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Defying Maliseet Language Death: Emergent Vitalities of Language, Culture, and Identity in Eastern Canada
Authors:
Bernard C. Perley
Format: Hardcover
Published through the Recovering Languages and Literacies of the Americas initiative, supported by the Andrew W. Mellon Foundation
Today, indigenous communities throughout North America are grappling with the dual issues of language loss and revitalization. While many communities are making efforts to bring their traditional languages back through educational programs, for some communities these efforts are not enough or have come too late to stem the tide of language death, which occurs when there are no remaining fluent speakers and the language is no longer used in regular communication. The Maliseet language, as spoken in the Tobique First Nation of New Brunswick, Canada, is one such endangered language that will either be revitalized and survive or will die off.
Defying Maliseet Language Death is an ethnographic study by Bernard C. Perley, a member of this First Nation, that examines the role of the Maliseet language and its survival in Maliseet identity processes. Perley examines what is being done to keep the Maliseet language alive, who is actively involved in these processes, and how these two factors combine to promote Maliseet language survival. He also explores questions of identity, asking the important question: “If Maliseet is no longer spoken, are we still Maliseet?” This timely volume joins the dual issues of language survival and indigenous identity to present a unique perspective on the place of language within culture.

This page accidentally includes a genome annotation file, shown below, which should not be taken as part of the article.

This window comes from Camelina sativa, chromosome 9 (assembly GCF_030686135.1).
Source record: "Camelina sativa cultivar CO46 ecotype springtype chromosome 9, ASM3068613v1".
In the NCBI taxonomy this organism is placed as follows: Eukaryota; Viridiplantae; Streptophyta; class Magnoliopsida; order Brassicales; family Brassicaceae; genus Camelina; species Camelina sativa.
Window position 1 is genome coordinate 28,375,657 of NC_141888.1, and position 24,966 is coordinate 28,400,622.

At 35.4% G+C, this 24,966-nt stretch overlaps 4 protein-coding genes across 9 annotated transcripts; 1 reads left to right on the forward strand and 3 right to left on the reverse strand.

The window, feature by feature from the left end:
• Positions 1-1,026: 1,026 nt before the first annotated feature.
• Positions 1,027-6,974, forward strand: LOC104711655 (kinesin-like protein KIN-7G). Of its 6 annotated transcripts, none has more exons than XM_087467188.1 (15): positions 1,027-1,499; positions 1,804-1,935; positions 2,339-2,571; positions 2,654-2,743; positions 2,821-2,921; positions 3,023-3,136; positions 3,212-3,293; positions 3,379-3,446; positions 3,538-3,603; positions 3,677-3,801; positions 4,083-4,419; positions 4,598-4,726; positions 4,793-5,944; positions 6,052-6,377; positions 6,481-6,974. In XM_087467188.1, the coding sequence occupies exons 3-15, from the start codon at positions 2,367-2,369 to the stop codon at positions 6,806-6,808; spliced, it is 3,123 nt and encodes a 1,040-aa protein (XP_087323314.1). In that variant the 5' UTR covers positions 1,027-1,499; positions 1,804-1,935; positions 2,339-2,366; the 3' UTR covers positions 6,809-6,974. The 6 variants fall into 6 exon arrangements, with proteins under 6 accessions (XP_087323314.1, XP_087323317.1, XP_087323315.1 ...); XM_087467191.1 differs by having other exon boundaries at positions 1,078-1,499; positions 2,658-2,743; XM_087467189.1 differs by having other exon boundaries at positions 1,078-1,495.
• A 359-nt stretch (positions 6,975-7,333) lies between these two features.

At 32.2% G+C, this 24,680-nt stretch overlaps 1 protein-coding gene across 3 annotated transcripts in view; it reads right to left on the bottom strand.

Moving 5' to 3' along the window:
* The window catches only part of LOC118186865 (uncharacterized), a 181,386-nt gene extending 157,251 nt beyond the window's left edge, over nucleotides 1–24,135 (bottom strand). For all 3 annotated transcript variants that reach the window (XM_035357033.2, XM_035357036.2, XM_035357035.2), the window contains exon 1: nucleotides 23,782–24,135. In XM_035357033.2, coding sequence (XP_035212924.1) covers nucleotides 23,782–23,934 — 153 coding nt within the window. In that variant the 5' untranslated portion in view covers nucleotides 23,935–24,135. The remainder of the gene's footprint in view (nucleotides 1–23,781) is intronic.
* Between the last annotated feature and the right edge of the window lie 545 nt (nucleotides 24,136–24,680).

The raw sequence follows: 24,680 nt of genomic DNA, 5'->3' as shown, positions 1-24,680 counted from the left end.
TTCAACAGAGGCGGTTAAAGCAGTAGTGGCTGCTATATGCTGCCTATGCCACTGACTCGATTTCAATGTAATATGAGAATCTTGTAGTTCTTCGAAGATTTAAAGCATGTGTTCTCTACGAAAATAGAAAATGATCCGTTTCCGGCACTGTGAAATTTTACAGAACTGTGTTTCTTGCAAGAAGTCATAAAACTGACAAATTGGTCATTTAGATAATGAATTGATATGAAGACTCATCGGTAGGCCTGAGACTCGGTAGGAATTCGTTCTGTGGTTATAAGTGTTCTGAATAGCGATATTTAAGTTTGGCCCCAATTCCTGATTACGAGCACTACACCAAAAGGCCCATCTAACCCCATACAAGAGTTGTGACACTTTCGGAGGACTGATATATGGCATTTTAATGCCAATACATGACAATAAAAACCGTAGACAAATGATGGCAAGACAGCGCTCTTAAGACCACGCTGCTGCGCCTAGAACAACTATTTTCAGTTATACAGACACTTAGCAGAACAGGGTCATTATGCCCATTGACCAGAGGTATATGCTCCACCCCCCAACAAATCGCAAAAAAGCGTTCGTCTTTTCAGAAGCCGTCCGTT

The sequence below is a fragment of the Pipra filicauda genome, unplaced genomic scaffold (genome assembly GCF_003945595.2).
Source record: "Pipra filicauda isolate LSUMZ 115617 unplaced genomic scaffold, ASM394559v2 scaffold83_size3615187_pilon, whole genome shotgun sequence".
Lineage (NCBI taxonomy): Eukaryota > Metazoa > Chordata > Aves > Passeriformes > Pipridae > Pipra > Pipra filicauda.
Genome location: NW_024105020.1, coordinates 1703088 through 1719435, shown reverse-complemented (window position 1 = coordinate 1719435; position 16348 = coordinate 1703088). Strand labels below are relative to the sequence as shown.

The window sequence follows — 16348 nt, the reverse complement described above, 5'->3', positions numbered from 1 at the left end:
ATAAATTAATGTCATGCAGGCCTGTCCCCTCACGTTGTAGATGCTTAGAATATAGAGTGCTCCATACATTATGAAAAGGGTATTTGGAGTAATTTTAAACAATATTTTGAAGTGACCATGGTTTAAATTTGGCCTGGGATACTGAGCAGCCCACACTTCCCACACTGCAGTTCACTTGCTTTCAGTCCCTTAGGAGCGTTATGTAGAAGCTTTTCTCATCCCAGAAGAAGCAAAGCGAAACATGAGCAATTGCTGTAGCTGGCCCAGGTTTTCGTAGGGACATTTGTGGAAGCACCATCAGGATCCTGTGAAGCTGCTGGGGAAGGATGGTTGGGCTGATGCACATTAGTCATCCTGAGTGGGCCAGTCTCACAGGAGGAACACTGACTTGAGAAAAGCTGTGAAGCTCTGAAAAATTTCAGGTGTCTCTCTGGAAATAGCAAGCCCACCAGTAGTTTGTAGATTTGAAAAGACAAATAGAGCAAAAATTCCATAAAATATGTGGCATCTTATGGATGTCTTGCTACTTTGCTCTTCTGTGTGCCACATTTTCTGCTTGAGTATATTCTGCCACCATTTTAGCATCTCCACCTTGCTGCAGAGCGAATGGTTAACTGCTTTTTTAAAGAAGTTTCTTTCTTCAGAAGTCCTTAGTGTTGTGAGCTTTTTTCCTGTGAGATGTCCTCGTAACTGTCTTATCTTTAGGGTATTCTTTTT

$68.95

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Glimpses of Oneida Life
Format: Paperback
Text Content Territories: Oneida;

Glimpses of Oneida Life is a remarkable compilation of modern stories of community life at the Oneida Nation of the Thames Settlement and the surrounding area. With topics ranging from work experiences and Oneida customs to pranks, humorous encounters, and ghost stories, these fifty-two unscripted narrations and conversations in Oneida represent a rare collection of first-hand Iroquoian reflections on aspects of daily life and culture not found in print elsewhere.

Each text is presented in Oneida with both an interlinear, word-by-word translation and a more colloquial translation in English. The book also contains a grammatical sketch of the Oneida language by Karin Michelson, co-author of the Oneida-English/English-Oneida Dictionary, that describes how words are structured and combined into larger linguistic structures, thus allowing Glimpses to be used as a teaching text as well.

The engrossing tales in Glimpses of Oneida Life will be a valuable resource for linguists and language learners, a useful source for those studying the history and culture of Iroquois people in the twentieth-century, and an entertaining read for anyone interested in everyday First Nations life in southern Ontario.

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472 pages | 6.97" x 10.00"

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$49.95